Woman Not So Adaptable.

Is it not to be regretted that women fail to exhibit the same adaptability?  Why should they not at least keep on with their traditional occupations even if they are obliged to exercise the franchise, a device of modern government long since separated from warfare, and the clashing of shields? Does this old association of clamor with the vote, or even the feudal sentiment of the protected lady, justify women in their refusal to care for those affairs which formerly pertained to the family, but which have been so rapidly taken over by the state?

Let us imagine for a moment the result if women had kept themselves free from hampering tradition, if the matriarchal period had held its own, if the warriors had never gained ascendency and pushed women quite outside state affairs. Let us assume that the development of the state has closely followed that of the family until the chief-care of the former, as that [page 3] of the latter, had come to be the nurture and education of children and the protection of the weak, sick and aged. 

In short, let us imagine a hypothetical society soberly organized upon the belief that "there is no wealth but life." With this Ruskinian foundation, let us further assume that the political machinery of such a society, the franchise and the rest of it, were in the hands of women, because they had always best exercised those functions.

Let us further evoke in our imagination a given moment when these women who, in this hypothetical society, had possessed political power from the very beginnings of the state, were being appealed to by the voteless men that men might be associated with women in the responsibilities of citizenship.

Must Protect Life.

If I may plagiarize somewhat upon a suffrage speech recently given at Hull House by Miss Ward of London, I should like to ask you to consider with me various replies which these citizen women might reasonably make to the men who are seeking the franchise, by which alone they could share the duties of the state.

First, could the women not say:

"Our most valid objection to extending the franchise to you, is that you are so fond of fighting -- you always have been, since the dawn of history. You'd very likely forget that the real object of the state is to nurture and protect life, and out of sheer vainglory you would be voting away huge sums of money for battleships, no one of which could last but a few years, and yet each would cost ten million dollars, more money that all the buildings and endowments of Harvard University represent.

"Every time a gun is fired in a battleship it expends, or, rather explodes, seventeen hundred dollars, as much as a college education costs many a country boy, and yet you would be firing off these guns as mere salutes, with no enemy within three thousand miles, simply because you so enjoy the sound of shooting.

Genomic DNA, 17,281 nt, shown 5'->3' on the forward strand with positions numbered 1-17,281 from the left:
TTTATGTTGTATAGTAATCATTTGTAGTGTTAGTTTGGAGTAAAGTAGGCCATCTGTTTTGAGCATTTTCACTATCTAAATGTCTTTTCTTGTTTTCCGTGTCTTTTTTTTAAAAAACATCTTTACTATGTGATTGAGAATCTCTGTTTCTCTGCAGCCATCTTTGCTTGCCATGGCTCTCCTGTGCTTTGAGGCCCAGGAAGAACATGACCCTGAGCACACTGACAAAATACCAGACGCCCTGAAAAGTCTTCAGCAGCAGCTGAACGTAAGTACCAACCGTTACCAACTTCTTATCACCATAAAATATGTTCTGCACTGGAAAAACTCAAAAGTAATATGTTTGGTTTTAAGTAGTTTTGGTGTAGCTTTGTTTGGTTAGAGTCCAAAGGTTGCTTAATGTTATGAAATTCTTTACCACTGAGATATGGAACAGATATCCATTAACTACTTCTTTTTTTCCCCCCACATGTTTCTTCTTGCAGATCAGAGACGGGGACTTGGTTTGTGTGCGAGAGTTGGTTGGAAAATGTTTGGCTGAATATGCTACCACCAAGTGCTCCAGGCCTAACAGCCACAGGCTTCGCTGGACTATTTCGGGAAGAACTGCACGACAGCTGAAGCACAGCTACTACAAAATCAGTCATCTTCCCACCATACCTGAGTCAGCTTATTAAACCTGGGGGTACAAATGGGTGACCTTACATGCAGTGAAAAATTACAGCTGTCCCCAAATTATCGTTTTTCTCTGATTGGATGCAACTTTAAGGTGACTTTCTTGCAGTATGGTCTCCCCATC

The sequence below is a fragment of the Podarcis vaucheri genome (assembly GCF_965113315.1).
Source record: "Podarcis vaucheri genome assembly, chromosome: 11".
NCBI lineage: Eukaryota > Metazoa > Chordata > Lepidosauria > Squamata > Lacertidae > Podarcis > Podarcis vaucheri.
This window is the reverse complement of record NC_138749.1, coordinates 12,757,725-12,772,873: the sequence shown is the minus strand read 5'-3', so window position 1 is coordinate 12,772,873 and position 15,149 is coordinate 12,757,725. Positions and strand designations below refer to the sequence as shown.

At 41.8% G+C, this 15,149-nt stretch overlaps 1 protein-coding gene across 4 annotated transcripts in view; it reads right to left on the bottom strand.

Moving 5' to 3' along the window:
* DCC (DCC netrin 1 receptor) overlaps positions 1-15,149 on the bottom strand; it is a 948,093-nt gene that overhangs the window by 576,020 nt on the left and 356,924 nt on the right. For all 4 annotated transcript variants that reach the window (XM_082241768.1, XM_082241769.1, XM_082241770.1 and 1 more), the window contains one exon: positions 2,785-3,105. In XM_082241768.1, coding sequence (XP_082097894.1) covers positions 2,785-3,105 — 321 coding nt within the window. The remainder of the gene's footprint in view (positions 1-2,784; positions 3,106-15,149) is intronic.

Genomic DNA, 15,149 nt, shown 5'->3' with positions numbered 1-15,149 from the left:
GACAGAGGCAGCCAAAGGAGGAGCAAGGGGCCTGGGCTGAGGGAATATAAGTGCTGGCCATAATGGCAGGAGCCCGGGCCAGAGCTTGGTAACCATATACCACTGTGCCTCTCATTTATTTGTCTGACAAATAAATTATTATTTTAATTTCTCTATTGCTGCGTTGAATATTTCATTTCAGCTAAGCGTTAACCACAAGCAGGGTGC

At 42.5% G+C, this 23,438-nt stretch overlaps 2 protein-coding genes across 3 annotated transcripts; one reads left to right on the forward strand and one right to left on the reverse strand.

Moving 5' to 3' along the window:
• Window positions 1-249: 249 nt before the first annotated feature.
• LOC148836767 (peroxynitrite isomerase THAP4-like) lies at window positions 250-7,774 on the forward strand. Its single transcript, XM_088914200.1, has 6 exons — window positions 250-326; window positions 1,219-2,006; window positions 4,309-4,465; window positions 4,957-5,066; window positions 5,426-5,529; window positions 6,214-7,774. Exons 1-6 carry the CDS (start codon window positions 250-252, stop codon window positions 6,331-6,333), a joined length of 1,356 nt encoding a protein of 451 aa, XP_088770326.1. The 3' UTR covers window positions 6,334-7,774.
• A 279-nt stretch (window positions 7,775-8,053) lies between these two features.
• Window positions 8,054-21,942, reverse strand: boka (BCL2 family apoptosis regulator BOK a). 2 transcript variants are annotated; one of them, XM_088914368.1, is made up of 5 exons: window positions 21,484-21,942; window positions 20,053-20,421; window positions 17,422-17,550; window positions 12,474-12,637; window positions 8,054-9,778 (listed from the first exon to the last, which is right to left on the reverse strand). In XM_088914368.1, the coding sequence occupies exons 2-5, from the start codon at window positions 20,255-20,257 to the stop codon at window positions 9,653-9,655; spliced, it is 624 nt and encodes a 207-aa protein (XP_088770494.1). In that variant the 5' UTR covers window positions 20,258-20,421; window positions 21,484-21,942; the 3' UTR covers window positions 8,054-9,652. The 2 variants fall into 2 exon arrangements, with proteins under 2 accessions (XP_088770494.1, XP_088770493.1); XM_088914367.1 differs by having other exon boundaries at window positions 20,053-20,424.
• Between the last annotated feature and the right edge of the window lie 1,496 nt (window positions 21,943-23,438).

"Our educational needs are too great and serious to run any such risk. Democratic government itself is perilous, unless the electorate is educated; our industries are suffering for lack of skilled workmen; a million immigrants a year must be taught the underlying principles of republican government. Can we, the responsible voters, take the risk of wasting our taxes by extending the right to vote to those who have always been so ready to lost their heads over mere military display?"

Secondly, would not the hypothetical women, who would have been responsible for the advance in industry during these later centuries as women actually had been during the earlier centuries, since they dragged home the game and transformed the pelts into shelter and clothing, say further to these disenfranchised men:

"We have carefully built up a code of factory legislation for the protection of the workers in modern industry; we know that you men have always been careless about the home, and if you were made responsible for factory legislation it is quite probable that you would let the workers in the textile mills contract tuberculosis [page 2] through needlessly breathing the fluff, or the workers in machine shops through inhaling metal filings, both of which are not carried off by an excellent suction system, which we women have instituted upon, but which it is almost impossible to have installed in a man-made state, because the men think so little of dust and its evil effects."

In many nations in which political power is confined to men, and this is notably true in the United States of America, there is no protection even for the workers in white lead, although hundreds of them are yearly incapacitated and others poisoned [unto] death.